CAPE COD TIMES Keith Powers, Contributing Writer Link to original story
A streaming program, filmed and recorded a few weeks ago with a dozen string players at the Yarmouth New Church, will be available as of Friday night. In three years, Matthew Scinto has seen more than most conductors experience in decades. Founding an orchestra, and building an audience, is hard enough in normal times.
Scinto’s Cape Cod Chamber Orchestra managed that in a few short years, building an enthusiastic following for the Harwich Port–based ensemble. Scinto also created a distinctive identity for the orchestra around his unusual repertory choices.
But the pandemic has shut down performing groups around the country, so has stalled the chamber orchestra’s accomplishments. With an audience that couldn’t gather safely, and musicians who couldn’t even rehearse, the CCCO had to find an alternate path. “If this had happened 10 years down the line, we’d be even worse off,” he says. “We’re small now, and we can try to adjust. But our revenue model was destroyed. When 45 percent of your budget comes from ticket sales...” There’s no need to finish that thought.
But the CCCO will forge ahead with a concert season, online and free. A streaming program called “Virtual Concert I: Spatial Sonorities,” filmed and recorded a few weeks ago with a dozen string players at the Yarmouth New Church, will be available as of Friday night, then can be seen at any time on the orchestra’s website, YouTube and social media thereafter. The program for the online performance features Scinto’s typical mixture of rarely heard music (Peter Warlock’s “Capriol Suite,” William Grant Still’s “Mother and Child”) with familiar repertory (Barber’s “Adagio for Strings,” Mozart’s Divertimento in F).
If you watch What: “Virtual Concert I: Spatial Sonorities” Presented by: The Cape Cod Chamber Orchestra When: Available starting at 7 p.m. Friday Where: capecodchamberorchestra.org, the orchestra’s Facebook page and on YouTube Information: 508-348-9202 or capecodchamberorchestra.org
“I try to find a good blend, a contemporary piece or something from the 20th century, and have contrast in the program” with better-known pieces, Scinto says. Sometimes, the rarely heard music “is a stretch, but nobody is performing this music out there.”
It was disappointing for Scinto to have to set aside concert programs he had spent so much time preparing for this season. He says he loves “crafting something where concertgoers can find some hook, especially if it’s community-driven.” The orchestra recently won first prize, for example, in the Orchestral Performance, Professional Division of the 2019-20 American Prize Competition for a program that included a new piece commissioned in partnership with the Edward Gorey House in Yarmouth Port.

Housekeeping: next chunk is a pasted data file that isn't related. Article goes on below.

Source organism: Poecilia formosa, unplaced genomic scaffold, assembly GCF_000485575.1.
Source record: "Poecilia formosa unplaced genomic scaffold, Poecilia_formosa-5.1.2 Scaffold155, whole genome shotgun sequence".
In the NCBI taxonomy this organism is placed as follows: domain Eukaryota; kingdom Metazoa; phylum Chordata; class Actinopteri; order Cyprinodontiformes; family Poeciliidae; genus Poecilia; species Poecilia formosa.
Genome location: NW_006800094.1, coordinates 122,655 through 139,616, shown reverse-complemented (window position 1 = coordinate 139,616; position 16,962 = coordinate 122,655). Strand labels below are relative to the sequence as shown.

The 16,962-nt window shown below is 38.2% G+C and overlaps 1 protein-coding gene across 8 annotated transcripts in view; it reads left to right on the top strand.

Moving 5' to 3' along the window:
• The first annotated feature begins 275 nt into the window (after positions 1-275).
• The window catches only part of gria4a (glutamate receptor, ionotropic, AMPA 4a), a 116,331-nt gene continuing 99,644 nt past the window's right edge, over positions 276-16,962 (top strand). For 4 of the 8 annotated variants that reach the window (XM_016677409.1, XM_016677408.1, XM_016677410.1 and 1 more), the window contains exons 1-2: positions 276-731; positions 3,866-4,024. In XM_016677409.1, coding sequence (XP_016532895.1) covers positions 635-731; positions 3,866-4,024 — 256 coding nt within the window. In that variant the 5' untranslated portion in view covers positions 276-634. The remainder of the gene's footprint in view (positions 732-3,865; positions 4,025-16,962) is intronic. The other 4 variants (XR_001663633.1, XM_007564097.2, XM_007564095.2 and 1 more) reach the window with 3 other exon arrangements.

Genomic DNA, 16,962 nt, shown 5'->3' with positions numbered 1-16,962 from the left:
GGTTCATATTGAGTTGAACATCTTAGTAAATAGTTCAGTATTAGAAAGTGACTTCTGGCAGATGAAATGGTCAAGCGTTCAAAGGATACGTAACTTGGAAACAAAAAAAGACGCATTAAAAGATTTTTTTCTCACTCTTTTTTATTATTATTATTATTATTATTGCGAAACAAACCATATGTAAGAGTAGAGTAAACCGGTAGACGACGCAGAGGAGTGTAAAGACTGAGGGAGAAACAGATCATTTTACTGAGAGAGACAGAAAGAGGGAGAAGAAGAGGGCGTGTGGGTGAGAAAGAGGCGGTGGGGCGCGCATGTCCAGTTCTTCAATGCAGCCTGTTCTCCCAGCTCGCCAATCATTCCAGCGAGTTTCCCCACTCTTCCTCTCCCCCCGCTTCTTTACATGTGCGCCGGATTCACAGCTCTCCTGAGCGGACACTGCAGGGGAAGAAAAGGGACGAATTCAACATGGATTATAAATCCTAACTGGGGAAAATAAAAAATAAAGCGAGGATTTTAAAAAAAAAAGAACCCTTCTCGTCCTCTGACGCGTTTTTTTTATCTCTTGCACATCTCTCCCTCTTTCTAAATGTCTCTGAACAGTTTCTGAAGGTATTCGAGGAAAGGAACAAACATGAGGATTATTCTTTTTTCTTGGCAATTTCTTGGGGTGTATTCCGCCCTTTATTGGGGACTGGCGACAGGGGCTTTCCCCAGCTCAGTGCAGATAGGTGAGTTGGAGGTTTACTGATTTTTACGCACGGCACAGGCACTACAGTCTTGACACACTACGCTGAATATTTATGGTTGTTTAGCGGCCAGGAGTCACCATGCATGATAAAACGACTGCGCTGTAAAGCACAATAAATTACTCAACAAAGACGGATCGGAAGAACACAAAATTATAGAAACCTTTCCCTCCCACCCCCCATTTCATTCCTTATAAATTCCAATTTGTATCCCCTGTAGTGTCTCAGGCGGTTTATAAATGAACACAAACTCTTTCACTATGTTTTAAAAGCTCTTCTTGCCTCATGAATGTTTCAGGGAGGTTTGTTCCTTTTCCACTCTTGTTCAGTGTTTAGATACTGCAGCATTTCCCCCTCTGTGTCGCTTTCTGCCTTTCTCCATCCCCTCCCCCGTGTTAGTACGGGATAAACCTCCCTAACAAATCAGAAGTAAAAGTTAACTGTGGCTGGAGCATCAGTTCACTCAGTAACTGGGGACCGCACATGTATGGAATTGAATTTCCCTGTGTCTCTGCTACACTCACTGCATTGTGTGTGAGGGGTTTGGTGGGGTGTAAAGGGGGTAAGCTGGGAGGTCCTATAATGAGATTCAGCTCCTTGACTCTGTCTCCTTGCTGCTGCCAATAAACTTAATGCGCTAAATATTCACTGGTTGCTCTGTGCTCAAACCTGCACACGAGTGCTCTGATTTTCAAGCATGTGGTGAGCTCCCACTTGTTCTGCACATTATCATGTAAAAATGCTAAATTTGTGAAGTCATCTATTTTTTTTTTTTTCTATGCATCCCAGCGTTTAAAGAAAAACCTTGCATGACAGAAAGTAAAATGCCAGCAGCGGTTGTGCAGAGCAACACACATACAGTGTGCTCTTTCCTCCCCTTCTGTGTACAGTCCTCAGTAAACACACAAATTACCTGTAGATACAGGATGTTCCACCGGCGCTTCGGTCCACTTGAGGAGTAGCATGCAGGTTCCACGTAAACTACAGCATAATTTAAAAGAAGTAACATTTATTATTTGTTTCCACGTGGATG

But Scinto expects audiences will eventually see the programs he planned for 2020. “Our original programs (for this season) might have to change — the live-stream can’t be as long as a regular concert — but I can put them in my pocket for later.”
The virtual program was recorded with safe practices at the restored Yarmouth New Church in Yarmouth Port — “a really cool space,” Scinto says. “We had 12 musicians, including me. We are masked, and distanced. Actually everyone wore masks except for me — I felt like a lot of expression is done with my face, and the players are a pretty expressive group.
“It was weird hearing live music again, with actual harmony next to you and surrounded by sound. The hall is lively, and it sounds like a much larger orchestra. I was pleased with how (the concert) came out.”
The scaled-back program — about one hour, without intermission — is a film, not a live concert, so Scinto added some extras. “We did an eight-minute documentary about the project, about not playing for six months, a little about the program and the space that we’re playing in. Then we get right into the music.”
Upcoming programs will adapt to the changing COVID-19 situation related to gatherings. A December concert will probably become another online film. Scinto avoids typical holiday fare, and had planned an ambitious offering that included Ives’ “The Unanswered Question,” and Barber’s “Knoxville, Summer of 1915.”
Again, length for an online show became an issue. “I can’t imagine doing that concert virtually, so I’ll have some contingency plan,” he says.
And for 2021? “I’m not about to cancel our spring season yet. We’re flexible enough to make adjustments.”
For now, the season begins online. While this program is free, there will be a suggested donation, and the group still offers subscriptions and its popular musician support program. “I didn’t want to put it behind a paywall,” Scinto says. But “the only way we can afford to do this is through donations.”